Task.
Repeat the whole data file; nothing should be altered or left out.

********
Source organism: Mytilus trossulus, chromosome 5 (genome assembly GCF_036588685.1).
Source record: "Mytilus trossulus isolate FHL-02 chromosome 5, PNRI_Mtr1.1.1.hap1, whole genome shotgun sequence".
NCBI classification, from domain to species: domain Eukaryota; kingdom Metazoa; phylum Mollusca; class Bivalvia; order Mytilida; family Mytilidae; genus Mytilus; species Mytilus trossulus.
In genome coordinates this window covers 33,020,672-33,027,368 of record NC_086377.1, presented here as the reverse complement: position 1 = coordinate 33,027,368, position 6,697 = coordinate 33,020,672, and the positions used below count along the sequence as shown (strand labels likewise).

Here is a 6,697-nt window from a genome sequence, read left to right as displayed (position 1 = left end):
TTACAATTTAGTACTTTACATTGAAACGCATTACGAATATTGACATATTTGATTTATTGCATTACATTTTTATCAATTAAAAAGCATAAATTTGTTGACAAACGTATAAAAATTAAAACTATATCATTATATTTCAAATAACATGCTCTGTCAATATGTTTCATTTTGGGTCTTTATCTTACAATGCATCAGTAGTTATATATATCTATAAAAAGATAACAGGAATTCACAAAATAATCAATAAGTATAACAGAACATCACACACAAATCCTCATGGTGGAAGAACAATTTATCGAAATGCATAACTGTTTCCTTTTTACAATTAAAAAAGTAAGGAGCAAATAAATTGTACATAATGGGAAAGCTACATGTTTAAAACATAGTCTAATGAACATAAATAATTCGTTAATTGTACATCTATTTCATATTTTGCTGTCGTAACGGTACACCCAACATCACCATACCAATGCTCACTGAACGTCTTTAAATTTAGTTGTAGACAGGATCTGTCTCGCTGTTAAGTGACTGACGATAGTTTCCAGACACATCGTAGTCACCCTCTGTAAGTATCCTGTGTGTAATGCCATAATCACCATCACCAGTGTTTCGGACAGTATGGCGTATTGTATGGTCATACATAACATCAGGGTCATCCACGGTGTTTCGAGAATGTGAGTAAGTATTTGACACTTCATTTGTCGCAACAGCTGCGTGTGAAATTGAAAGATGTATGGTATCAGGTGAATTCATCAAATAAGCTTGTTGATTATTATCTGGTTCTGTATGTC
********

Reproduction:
Source organism: Mytilus trossulus, chromosome 5 (genome assembly GCF_036588685.1).
Source record: "Mytilus trossulus isolate FHL-02 chromosome 5, PNRI_Mtr1.1.1.hap1, whole genome shotgun sequence".
NCBI classification, from domain to species: domain Eukaryota; kingdom Metazoa; phylum Mollusca; class Bivalvia; order Mytilida; family Mytilidae; genus Mytilus; species Mytilus trossulus.
In genome coordinates this window covers 33,020,672-33,027,368 of record NC_086377.1, presented here as the reverse complement: position 1 = coordinate 33,027,368, position 6,697 = coordinate 33,020,672, and the positions used below count along the sequence as shown (strand labels likewise).

Here is a 6,697-nt window from a genome sequence, read left to right as displayed (position 1 = left end):
TTACAATTTAGTACTTTACATTGAAACGCATTACGAATATTGACATATTTGATTTATTGCATTACATTTTTATCAATTAAAAAGCATAAATTTGTTGACAAACGTATAAAAATTAAAACTATATCATTATATTTCAAATAACATGCTCTGTCAATATGTTTCATTTTGGGTCTTTATCTTACAATGCATCAGTAGTTATATATATCTATAAAAAGATAACAGGAATTCACAAAATAATCAATAAGTATAACAGAACATCACACACAAATCCTCATGGTGGAAGAACAATTTATCGAAATGCATAACTGTTTCCTTTTTACAATTAAAAAAGTAAGGAGCAAATAAATTGTACATAATGGGAAAGCTACATGTTTAAAACATAGTCTAATGAACATAAATAATTCGTTAATTGTACATCTATTTCATATTTTGCTGTCGTAACGGTACACCCAACATCACCATACCAATGCTCACTGAACGTCTTTAAATTTAGTTGTAGACAGGATCTGTCTCGCTGTTAAGTGACTGACGATAGTTTCCAGACACATCGTAGTCACCCTCTGTAAGTATCCTGTGTGTAATGCCATAATCACCATCACCAGTGTTTCGGACAGTATGGCGTATTGTATGGTCATACATAACATCAGGGTCATCCACGGTGTTTCGAGAATGTGAGTAAGTATTTGACACTTCATTTGTCGCAACAGCTGCGTGTGAAATTGAAAGATGTATGGTATCAGGTGAATTCATCAAATAAGCTTGTTGATTATTATCTGGTTCTGTATGTC